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The 10 best portable grills you can buy

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The 10 best portable grills you can buy

Nothing says summer how to cook over open fire. Whether it’s the salty sweetness of lightly charred corn or the rich softness of smoked meat, the warm weather begs us to get outside and light a fire.

This is the time of year when, like a groundhog, the grill begins to peek out of the snow and show his rusty and neglected self. If you need a new grill this year, here’s our guide to the best portable grills. We have researched and tested dozens of them to see which one may be best.

For your other outdoor needs, check out our guides on the best camping gear, best tents, best waterproof jackets, and best binoculars.

Updated May 2024: We added the Skotti grill, some accessories for the Nomad grill, and the Ignik propane growler, and updated prices all the time.

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Best portable charcoal grill

Of all the charcoal grills I’ve tried, the Weber Jumbo Joe strikes the best balance between affordability, features and ease of use. It’s large enough (18.5 inches in diameter) to smoke two ribs or accommodate burgers and corn for six people (admittedly, it was full), but small enough to still have room in the trunk for a cooler and camping supplies. .

It is one of the most versatile grills I have tried. Grilling, barbecuing, smoking – you can do it all with ease. Thanks to its dual vent system (one at the bottom and one at the top), you get the same detailed level of temperature control that you’ll find in Weber’s full-size kettles.

It weighs 22 pounds and has a handle with a bar that sits over the top to keep the kettle and lid together for easy carrying. I threw mine in the back of the car for trips to the lake and the park and it never tipped over. The ash catcher on the bottom makes cleaning less of a hassle by allowing you to throw away the excess without removing the grill grates.

Jumbo Joe has a large following on the Internet. The fans have added thermometersknobs attached to make it easier to open and close vents, attached hanging trash cans, and come up with creative ways to cook taller items, such as beer can chicken.

Although it is not perfect. No thermometer is included and Weber does not make a storage cover for the Jumbo Joe. If you want to cook with indirect heat, you will want to purchase the hinged grill for $40 so you can feed fresh fuel without removing the upper grill, and the $26 Charcoal Basket It is also useful. Do yourself a favor, throw out the lighter fluid and get a charcoal chimney starter ($28).

Smaller alternative:

  • The Weber Smokey Joe Premium costs $46 on Amazon and $57 at Weber. This is our top pick for anyone who doesn’t need the larger Jumbo Joe. The downside is that you lose the bottom ventilation, which means less temperature control. That’s not a big deal unless you’re slow cooking. The Smokey Joe was also more difficult to clean. But if you want a smaller kettle, this is a good option.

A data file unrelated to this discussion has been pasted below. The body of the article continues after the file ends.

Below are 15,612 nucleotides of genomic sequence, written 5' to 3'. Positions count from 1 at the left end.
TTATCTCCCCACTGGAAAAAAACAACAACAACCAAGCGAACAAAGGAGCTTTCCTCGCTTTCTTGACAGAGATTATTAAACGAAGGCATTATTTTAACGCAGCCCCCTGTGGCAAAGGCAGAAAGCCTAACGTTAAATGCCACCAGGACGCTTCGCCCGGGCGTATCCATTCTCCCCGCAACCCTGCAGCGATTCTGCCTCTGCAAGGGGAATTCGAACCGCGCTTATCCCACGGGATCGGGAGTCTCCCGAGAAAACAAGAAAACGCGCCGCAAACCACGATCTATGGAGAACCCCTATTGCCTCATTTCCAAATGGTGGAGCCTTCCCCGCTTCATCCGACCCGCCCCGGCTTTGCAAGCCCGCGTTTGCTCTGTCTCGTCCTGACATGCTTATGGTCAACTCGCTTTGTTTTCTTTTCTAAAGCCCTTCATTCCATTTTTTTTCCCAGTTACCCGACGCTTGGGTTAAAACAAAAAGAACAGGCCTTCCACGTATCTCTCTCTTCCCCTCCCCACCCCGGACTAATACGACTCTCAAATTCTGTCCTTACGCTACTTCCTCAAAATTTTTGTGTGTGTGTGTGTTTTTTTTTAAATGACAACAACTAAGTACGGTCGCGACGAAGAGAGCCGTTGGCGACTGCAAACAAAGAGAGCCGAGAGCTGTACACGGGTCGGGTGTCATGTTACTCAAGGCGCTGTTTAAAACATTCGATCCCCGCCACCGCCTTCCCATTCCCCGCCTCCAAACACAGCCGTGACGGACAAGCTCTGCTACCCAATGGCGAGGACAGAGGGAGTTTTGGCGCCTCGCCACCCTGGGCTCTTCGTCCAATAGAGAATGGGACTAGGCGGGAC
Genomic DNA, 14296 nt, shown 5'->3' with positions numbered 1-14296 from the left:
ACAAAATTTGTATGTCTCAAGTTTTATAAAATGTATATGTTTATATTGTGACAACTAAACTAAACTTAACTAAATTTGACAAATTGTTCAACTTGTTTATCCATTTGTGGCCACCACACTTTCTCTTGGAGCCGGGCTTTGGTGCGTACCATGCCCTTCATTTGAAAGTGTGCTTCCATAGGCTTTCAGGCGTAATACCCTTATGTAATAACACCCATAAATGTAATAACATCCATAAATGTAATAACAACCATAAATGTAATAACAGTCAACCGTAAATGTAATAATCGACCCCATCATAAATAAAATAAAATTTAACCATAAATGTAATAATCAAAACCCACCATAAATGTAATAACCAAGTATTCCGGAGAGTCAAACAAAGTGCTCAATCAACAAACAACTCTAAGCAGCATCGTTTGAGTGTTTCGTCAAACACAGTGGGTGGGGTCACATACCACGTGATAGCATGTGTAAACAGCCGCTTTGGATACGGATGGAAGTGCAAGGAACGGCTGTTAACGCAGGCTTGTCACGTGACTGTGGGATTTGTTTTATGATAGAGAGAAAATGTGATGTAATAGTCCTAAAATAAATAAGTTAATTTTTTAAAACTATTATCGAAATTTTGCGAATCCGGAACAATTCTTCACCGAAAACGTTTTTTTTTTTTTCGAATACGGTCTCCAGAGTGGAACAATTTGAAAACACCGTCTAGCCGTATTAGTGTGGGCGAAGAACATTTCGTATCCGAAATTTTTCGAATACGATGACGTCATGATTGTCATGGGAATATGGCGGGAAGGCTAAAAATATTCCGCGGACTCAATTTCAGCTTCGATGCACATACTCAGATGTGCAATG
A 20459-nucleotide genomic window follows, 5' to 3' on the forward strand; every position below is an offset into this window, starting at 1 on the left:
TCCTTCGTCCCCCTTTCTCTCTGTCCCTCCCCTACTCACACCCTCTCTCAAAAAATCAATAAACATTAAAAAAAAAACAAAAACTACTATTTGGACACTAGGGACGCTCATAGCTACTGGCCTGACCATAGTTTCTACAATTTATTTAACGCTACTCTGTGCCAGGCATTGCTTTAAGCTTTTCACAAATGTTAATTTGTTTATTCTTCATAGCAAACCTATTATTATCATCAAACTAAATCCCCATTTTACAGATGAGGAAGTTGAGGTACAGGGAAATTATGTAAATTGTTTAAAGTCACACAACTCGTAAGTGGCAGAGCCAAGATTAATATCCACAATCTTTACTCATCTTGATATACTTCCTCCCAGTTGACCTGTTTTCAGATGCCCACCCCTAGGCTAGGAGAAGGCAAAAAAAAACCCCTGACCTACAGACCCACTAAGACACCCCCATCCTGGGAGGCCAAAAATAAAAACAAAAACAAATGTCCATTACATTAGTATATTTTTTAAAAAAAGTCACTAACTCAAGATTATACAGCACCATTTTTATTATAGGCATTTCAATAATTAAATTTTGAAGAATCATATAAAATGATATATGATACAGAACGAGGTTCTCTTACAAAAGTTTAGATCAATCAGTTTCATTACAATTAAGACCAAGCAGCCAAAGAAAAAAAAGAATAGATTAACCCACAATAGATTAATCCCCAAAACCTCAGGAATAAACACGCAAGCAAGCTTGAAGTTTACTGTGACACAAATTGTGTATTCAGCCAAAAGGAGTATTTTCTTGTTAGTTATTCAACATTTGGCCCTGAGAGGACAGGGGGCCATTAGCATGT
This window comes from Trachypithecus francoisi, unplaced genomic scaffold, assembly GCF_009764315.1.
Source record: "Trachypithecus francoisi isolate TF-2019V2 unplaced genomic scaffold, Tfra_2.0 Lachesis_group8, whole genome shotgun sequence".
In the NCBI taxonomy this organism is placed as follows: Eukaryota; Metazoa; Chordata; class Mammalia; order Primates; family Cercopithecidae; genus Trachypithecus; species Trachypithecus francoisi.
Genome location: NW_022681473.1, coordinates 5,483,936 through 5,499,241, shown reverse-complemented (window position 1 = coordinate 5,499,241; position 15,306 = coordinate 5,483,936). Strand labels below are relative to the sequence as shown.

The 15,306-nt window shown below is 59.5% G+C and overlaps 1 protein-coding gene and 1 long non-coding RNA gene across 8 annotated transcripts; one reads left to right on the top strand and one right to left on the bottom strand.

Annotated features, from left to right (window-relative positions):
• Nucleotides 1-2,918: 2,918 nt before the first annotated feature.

Best Deluxe Upgraded Charcoal Grill

The Nomad’s eye-catching suitcase-style stove (8/10, WIRED recommends) is to grills what the Yeti is to coolers: better in every way, but expensive. The Nomad is well built, sturdy, and easy to transport. It’s heavier than the Jumbo Joe at 28 pounds, but in my experience the shape and large handle make it easier to carry. Like the Jumbo Joe, the Nomad uses a dual ventilation system to achieve good airflow even when the lid is closed. The vents, combined with the raised fins on the bottom of the grill (which raise the charcoal allowing air to flow underneath), allow for precise control of high and low temperatures.

The Nomad ships with a single rack, giving you 212 square inches of cooking space, slightly less than the previous Jumbo Joe. In practice, this is not a big difference. I managed to smoke nine chicken breasts and on another occasion I put in two ribs. If you need to grill for a crowd, pick up the second grill for $158, but even without it I never felt cramped while cooking for five (two adults, three hungry kids). For 2024 Nomad has introduced some new accessories, one of which is a must-have: ash and charcoal shovel ($88). The scoop greatly simplifies cleaning your Nomad and, frankly, should be included when purchasing one. The other thing I really like is the Carbon Steel Griddle ($168). It requires seasoning, but once you have it set up, it turns your Nomad into a flat surface that would make a Waffle House chef proud. Ventilation holes around the sides of the iron help maintain airflow and heat. As nice as it is, using the griddle made me realize that what I would really love is a half grill and half griddle option for maximum cooking flexibility. (Technically, you can achieve this by using the grill plate on one half of the grill and the griddle on the other, but that requires twice as much charcoal.)

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